Now, what am I going to do with my Kindle? For one thing, slap a bunch of pdf documents on it, which was why I started thinking about something like this three or four years ago. Of course, in those days I went out for tea and would take something to read with me, but my phone with its rather small screen, was a bit hopeless as a substitute for an e-book reader. These days I tend to have tea at home and the Kindle becomes a handy means of dragging a bunch of books around with me instead of just one, which I’m likely to read long before my holiday runs out.

Just before I post this, it has popped into my mind that my 2000th blog entry isn’t far away. There should be celebrations, but I suspect there will just be mundanity instead. (NB Firefox’s British English Dictionary, mundanity is a word. Stop red-lining it.)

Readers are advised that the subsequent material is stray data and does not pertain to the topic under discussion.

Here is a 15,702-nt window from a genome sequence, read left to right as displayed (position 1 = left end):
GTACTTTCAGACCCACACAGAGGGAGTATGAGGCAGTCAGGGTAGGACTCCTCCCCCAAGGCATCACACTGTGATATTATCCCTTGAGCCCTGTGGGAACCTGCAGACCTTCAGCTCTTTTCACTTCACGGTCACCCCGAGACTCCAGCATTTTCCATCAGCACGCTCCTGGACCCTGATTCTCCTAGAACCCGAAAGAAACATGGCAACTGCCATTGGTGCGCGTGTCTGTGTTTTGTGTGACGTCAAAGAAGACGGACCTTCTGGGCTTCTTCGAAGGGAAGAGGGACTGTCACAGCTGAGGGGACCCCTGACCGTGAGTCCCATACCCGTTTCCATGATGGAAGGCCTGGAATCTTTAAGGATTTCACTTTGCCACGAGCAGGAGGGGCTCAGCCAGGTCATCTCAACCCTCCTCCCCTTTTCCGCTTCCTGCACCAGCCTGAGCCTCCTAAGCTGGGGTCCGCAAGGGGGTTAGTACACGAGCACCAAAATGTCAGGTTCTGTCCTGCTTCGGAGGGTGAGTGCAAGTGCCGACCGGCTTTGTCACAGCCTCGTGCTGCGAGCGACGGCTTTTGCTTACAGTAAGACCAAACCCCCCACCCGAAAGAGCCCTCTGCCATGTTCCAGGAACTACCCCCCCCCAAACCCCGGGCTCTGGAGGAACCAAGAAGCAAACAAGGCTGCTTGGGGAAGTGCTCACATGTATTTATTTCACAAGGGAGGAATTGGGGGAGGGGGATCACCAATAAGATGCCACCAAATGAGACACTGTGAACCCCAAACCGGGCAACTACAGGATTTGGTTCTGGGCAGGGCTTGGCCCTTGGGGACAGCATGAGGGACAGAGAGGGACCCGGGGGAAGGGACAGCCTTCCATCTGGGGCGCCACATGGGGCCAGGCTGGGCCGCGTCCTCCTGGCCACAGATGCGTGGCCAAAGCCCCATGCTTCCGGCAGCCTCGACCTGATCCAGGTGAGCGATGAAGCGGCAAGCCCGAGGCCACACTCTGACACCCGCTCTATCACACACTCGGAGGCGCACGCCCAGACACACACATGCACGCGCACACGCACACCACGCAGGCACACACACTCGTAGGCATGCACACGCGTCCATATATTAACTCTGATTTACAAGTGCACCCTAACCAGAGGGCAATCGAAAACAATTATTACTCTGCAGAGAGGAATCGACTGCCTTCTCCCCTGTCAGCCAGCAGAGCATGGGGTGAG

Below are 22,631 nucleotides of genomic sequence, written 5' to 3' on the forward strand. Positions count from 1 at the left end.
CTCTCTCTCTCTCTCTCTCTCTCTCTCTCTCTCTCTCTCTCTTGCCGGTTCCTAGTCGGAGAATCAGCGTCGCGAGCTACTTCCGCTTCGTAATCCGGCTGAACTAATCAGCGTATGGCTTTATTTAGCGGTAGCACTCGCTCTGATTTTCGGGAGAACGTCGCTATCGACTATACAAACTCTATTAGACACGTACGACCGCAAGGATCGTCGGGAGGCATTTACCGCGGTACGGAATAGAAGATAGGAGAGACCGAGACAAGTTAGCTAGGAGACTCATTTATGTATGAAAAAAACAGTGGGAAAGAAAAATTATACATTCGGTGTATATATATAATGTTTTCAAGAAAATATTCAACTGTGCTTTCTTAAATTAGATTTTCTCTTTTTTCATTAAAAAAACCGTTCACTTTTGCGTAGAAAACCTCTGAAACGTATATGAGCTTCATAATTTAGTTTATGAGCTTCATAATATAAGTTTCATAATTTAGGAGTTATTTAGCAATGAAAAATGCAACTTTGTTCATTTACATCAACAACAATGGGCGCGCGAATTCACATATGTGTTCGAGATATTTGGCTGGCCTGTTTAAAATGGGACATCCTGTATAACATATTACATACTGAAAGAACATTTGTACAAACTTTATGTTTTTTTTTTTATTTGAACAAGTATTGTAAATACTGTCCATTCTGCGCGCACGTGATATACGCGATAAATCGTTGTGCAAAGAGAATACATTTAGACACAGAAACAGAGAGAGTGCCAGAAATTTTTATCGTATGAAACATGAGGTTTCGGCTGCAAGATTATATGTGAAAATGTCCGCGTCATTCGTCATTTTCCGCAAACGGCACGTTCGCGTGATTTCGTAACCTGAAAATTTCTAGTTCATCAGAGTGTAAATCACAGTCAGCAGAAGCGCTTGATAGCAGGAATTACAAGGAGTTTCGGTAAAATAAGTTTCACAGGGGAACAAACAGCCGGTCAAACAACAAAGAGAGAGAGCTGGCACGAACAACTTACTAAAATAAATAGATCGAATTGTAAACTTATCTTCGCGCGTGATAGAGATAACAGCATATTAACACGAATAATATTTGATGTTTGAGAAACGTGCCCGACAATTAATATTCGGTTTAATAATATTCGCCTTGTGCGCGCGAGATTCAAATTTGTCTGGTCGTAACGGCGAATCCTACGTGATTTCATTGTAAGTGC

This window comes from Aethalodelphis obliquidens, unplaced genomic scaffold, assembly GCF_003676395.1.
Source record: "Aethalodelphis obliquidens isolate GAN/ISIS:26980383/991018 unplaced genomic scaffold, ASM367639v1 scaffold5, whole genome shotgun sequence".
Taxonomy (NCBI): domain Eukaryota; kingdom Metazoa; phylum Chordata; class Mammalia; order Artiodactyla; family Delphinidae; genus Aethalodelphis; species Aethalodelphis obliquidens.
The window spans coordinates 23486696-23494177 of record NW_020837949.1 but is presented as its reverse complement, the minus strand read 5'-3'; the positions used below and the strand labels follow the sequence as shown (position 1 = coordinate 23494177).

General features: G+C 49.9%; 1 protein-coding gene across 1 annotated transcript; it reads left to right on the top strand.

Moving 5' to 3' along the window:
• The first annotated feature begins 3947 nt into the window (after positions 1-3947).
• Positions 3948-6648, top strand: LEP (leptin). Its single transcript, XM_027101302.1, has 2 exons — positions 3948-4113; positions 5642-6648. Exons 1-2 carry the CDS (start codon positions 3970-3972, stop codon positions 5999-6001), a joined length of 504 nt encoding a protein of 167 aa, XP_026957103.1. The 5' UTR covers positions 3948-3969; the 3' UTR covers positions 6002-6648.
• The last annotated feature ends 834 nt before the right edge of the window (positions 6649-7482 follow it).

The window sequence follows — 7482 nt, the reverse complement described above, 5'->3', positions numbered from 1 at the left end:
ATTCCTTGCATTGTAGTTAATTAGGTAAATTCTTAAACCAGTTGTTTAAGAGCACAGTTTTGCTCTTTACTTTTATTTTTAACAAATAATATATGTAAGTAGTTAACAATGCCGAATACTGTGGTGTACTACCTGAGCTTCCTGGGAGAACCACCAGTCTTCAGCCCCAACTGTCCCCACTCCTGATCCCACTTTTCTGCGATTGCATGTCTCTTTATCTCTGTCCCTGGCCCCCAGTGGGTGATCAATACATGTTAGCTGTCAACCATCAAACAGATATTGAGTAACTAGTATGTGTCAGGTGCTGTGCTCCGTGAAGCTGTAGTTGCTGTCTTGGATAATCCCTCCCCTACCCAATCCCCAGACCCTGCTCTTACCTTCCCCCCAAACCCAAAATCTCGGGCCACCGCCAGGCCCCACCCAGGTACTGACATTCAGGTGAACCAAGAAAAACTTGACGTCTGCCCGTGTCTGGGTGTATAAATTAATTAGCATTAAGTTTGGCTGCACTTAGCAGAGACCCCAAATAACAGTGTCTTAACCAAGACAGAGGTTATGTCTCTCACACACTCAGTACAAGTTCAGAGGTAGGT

Woke up this mornin’

Well, a couple of mornings ago now.

The trip to New Zealand started early and dragged on. Iris had me booked on the 6.50am bus to Pudong, which arrived at the airport at about 9.30am, which was far too soon for my flight in the afternoon.

I ended up having lunch at Ajisen partly for something to do before I went through the departure area.

Our departure was fairly prompt and I did quite a bit of snoozing before spending the rest of the time watching recent episodes of Bing Bang Theory and Mr Sunshine. I’ve never seen the latter, which is another of those quirky workplace comedies from the US with a dash of Larry Sanders, but with learning and hugging.